The decision by BANES to suspend development of the Tufa Field has been widely welcomed. The new Council leader has started the process of looking again at the uses for the the area, against a backdrop of financial and political pressures.
There is no doubting now the presence of a climate emergency, though many have yet to grasp the scale and the impact on all our lives in the decades to come. There is also no doubting the woeful record on housebuilding of successive administrations since the Thatcher government stopped council housebuilding in the 1980’s.
If there is one outstanding Human Right above all others, it is the right to shelter. And in a civilised society, the right for that shelter to be affordable, sustainable and liveable. Homes not just houses.
But housing needs land, and green land needs to be at the forefront of our actions to mitigate climate change effect. So how do we square these two apparently contradictory requirements?
It should first be said that housebuilding, and house builders, is not an open business. The industry is dominated by a very few players, the top 4 accounting for 68% of house completions in 2019, from a paltry total of just 86,115 new houses built.
Yet at the same time, these house builders have up to 800,000 plots with planning permission that are not being developed.
The reasons for this are unclear, but there is certainly a thriving market in land-banking, with very little of the subsequent uplift in land values finding its way back into the public purse.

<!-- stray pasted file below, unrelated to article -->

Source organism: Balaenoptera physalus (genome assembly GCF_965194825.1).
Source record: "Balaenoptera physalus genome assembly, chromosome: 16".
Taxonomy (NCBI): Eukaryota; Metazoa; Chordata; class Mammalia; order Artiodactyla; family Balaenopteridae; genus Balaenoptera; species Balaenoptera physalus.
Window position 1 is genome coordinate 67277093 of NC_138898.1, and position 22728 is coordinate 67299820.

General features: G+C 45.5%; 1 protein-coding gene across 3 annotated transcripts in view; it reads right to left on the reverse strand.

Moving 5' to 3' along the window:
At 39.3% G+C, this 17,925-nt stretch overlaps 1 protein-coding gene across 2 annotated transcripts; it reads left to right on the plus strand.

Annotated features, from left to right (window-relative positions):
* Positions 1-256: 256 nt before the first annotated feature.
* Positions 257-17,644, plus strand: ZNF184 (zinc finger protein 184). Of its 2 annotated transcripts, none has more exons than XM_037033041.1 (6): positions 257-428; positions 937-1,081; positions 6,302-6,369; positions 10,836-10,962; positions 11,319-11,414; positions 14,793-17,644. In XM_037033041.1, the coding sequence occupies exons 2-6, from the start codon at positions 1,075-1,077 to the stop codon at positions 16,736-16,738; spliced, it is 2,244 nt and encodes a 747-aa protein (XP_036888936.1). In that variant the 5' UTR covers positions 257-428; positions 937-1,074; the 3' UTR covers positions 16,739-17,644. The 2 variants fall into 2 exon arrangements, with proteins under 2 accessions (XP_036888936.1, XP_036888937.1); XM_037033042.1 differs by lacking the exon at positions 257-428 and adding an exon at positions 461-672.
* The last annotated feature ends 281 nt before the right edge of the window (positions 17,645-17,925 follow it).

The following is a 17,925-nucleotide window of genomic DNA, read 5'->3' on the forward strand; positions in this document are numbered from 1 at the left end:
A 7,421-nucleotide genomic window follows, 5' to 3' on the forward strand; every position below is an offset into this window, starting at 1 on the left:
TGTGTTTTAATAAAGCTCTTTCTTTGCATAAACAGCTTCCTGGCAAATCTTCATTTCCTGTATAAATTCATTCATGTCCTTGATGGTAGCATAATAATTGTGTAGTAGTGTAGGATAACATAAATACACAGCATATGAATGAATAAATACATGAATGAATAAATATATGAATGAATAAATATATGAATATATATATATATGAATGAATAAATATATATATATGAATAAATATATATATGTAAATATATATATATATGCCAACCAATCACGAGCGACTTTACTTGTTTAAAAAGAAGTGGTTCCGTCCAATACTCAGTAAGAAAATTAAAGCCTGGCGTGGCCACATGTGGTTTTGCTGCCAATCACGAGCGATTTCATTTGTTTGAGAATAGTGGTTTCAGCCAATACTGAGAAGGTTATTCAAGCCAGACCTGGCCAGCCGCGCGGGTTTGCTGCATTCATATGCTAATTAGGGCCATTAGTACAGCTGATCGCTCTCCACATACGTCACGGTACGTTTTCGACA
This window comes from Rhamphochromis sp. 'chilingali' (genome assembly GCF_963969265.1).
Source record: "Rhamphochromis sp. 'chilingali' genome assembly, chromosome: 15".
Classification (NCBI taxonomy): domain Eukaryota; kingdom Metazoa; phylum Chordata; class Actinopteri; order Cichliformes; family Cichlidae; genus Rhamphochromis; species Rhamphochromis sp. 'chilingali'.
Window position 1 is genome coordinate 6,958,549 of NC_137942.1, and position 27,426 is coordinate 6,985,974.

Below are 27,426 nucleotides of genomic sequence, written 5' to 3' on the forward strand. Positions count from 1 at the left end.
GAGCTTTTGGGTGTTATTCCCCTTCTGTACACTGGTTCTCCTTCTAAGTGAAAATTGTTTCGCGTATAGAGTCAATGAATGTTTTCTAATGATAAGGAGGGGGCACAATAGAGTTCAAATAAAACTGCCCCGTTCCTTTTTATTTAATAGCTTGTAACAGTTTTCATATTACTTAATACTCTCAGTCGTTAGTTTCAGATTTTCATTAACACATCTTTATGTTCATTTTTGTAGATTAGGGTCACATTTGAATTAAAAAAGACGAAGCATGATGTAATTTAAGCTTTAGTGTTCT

As Mark Twain said ” Buy land, they’re not making any more”.
There is also the question of construction practices. In the UK we are wedded to ‘traditional’ construction methods. These involve digging large holes and filling them in again, stacking stones and bricks on top of each other one by one and completing a series of fitting out processes which can only take place sequentially and usually in the worst of weather. . This makes house-building extraordinarily labour-intensive, expensive and slow. They are built using the least sustainable materials, often bad quality and never with the continued well-being of future occupants in mind.
Yet our factories for producing goods would never dream of doing anything so inefficient. So where are the mass-produced, factory-built, slot-together, cheap, high-quality homes we could have? Solving the housing crisis requires blowing apart the existing system and in this Local Authorities can play a part. While planning policy and building regulations are largely set at a national level, local authorities can set planning contexts, releasing land, brownfield or green, for closely regulated and controlled development, providing basic infrastructures for encouraging self-build and quick-build schemes over those controlled by the major house-builders.
What has this to do with the Tufa Field?
Maintaining the balance between green space provision and our need for high-quality affordable housing is a vital part of the job of the council and the Tufa Field is a prime example of a green urban space that must continue to exist for our own well-being as well as our duty to the world which we briefly inhabit. The current Local Plan partial update is a chance for everyone to make their views known, and insist on this balance.